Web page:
Use Identity Threat Detection and Response to Better Prepare for Cyberattacks

By Henrique Teixeira, Sr Director Analyst, Gartner

Security and risk management (SRM) leaders must add identity threat detection and response (ITDR) capabilities to their security infrastructure to enhance cyberattack preparedness. ITDR is a security discipline that encompasses threat intelligence, best practices, tools and processes to protect identity systems. Now is the time to add ITDR capabilities, as conventional identity and access management controls are insufficient when it comes to protecting identity systems from attacks.

Identity is both a foundational aspect to cybersecurity, and fundamental to business. ITDR unifies tools and best practices to protect the integrity of identity systems, which is necessary even for mature identity access management (IAM) and infrastructure security deployments.

Prepare for ITDR by understanding what it is

An identity threat is a potential cyberattack related to identity infrastructure, such as access management tools, directory servers, certificate authorities and other IAM systems. An identity threat attempts to circumvent, bypass or abuse identity systems in order to enable a cyberattack.

Prevention must be a foundational part of every cyberattack preparedness plan. SRM leaders need to be documenting key elements of their identity infrastructure and assess whether proper preventative controls are in place. However, there is no such thing as infallible prevention.

ITDR works as the second and third layers of defense, after the foundational preventive mechanisms previously identified are in place.

SRM leaders must understand the differences between prevention controls and ITDR. Doing so can make better plans to implement “defense in depth,” with a focus on identity.

Enhance identity detection and analysis controls

Identity attack techniques are diverse, and attackers probe all aspects of identity infrastructure. There are major detection gaps between IAM and infrastructure security controls. IAM is traditionally used mainly as a preventive control, whereas infrastructure security (including traditional SOC tools) is used broadly but has limited depth when it comes to detecting identity-specific threats.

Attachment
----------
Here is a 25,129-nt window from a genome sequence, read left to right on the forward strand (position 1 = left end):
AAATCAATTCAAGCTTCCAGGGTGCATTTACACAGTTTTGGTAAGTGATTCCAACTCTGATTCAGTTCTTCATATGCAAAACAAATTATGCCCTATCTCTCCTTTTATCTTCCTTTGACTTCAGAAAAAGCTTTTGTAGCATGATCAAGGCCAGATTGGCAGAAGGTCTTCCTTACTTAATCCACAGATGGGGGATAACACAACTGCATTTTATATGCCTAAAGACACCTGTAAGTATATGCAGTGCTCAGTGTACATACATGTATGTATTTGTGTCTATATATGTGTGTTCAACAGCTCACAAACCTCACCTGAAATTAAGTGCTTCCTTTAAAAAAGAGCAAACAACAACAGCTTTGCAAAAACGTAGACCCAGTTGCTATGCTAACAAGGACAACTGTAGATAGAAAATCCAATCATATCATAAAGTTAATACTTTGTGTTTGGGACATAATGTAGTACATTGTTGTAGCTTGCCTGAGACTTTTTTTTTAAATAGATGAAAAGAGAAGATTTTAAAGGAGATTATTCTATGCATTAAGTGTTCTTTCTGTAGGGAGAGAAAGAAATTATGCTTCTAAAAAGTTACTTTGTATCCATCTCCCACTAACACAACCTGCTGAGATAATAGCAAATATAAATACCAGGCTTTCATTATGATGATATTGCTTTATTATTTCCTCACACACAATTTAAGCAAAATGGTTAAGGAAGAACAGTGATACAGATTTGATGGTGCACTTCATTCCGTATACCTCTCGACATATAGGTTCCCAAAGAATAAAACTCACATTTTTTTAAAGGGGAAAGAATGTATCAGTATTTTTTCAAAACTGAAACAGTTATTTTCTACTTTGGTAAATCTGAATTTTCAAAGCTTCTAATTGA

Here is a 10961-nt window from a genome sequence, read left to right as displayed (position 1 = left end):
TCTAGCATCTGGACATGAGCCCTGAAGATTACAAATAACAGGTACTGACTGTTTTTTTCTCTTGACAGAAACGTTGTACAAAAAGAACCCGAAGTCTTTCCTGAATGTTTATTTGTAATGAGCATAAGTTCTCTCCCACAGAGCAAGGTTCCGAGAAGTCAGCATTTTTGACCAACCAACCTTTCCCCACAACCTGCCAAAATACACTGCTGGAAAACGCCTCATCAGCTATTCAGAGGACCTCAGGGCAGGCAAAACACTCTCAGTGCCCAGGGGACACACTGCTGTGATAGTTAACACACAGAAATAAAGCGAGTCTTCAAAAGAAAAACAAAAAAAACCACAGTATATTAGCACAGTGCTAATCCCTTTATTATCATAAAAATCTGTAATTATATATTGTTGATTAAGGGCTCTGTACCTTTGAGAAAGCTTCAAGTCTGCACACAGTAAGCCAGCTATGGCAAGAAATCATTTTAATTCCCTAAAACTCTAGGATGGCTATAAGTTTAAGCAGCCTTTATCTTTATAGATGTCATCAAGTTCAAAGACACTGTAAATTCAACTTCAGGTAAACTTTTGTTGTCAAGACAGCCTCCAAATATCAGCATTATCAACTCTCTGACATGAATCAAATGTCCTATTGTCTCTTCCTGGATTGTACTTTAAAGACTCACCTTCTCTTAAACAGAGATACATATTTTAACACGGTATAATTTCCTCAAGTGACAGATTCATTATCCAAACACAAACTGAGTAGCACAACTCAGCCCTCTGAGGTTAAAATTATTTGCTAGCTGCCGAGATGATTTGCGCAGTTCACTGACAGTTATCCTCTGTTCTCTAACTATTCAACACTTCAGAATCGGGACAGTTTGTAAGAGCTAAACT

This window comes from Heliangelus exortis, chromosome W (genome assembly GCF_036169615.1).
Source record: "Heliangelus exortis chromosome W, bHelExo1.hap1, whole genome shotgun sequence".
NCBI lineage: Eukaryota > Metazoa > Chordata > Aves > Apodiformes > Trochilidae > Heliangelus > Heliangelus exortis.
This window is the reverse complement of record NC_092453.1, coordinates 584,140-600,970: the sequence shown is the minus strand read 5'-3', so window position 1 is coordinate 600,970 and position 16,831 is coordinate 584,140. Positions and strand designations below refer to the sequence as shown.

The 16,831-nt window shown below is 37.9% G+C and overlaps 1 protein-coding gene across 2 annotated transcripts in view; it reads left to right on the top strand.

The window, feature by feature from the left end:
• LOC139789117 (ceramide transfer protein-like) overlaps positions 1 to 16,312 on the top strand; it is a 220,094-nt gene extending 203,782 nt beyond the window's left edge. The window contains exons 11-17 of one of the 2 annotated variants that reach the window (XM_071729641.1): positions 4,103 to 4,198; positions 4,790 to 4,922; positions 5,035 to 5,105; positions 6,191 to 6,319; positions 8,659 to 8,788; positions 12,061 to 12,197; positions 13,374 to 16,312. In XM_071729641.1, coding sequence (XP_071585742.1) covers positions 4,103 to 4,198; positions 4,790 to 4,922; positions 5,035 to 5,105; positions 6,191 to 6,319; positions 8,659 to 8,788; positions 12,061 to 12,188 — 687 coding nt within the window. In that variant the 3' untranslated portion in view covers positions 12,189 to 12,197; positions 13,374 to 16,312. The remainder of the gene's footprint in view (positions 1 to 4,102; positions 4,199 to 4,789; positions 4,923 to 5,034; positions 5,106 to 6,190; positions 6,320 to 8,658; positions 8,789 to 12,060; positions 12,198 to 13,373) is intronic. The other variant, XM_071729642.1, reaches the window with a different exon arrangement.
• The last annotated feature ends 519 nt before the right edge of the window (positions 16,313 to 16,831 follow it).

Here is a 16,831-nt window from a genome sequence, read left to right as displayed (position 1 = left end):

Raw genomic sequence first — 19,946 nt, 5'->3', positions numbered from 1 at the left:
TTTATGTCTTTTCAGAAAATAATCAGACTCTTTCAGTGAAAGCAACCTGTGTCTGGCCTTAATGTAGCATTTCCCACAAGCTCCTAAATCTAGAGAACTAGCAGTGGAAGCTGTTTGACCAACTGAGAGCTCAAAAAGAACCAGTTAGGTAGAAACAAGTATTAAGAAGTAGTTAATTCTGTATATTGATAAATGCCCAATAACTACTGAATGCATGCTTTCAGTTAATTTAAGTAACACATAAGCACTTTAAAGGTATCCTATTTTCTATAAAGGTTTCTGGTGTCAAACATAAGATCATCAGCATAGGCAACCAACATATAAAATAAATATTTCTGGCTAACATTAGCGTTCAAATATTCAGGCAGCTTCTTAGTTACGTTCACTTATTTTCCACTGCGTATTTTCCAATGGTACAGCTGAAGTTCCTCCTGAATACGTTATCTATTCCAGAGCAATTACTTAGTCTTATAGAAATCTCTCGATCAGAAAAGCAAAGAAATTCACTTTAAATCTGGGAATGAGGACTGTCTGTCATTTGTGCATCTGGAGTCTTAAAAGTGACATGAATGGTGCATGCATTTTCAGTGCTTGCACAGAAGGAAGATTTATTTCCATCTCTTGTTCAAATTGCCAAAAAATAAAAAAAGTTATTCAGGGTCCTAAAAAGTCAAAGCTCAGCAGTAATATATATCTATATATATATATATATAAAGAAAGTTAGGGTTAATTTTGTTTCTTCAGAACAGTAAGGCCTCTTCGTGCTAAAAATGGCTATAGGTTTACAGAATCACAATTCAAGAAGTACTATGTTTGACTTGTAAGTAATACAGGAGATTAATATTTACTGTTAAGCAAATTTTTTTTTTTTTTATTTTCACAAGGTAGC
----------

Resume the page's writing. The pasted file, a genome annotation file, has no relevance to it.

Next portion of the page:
It’s important to be agile in detecting new techniques. SRM leaders should enhance detection controls by choosing a focal point for identity alert correlation and detection logic that prioritizes identity tactics, techniques and procedures (TTPs) above other detection mechanisms. The MITRE ATT&ACK framework is a great source for those TTPs.

Know how to respond to an identity threat

ITDR requires a much more intensive interoperability with the IAM toolset during the response phase in comparison to other types of threat response approaches. The initial phase requires user identity, device and possibly network isolation to contain the threat. ITDR responses may trigger manual or semi automated processes, if the IAM infrastructure is compromised.

The response to an identity threat must enable interoperability between IAM and security operations. This requires integration of procedures and security operation tools for facilitating investigation and automating response actions.

SRM leaders should not only be prepared for and detecting threats and attacks, but should also prepare a response playbook for common identity threats. SRM leaders should take the following actions:

  • Contain and eradicate: Isolate the threat by disabling command and control traffic, disable ID sync jobs between directories, on-premises targets and cloud user repository targets and use automated threat containment approaches, such as risk-based adaptive access.
  • Recover: Restore from backups and collect evidence for investigation and preservation.
  • Report: Notify people early, adhere to applicable regulations and send events to endpoint tools for incident response processing and for enhancement by adding details to them.
  • Remediate: Reset affected credentials, remove rogue accounts, patch systems and update prevention controls.

It is important for SRM leaders to recognize they must invest in best practices for preventive IAM infrastructure security, while also evaluating the ITDR tools that are available. This will enhance preparedness for, and responsiveness to, an attack if IAM infrastructure is compromised.

Henrique Teixeira is a Sr Director Analyst at Gartner, Inc. where he provides insights about the latest IAM trends, predictions and actionable best practices.

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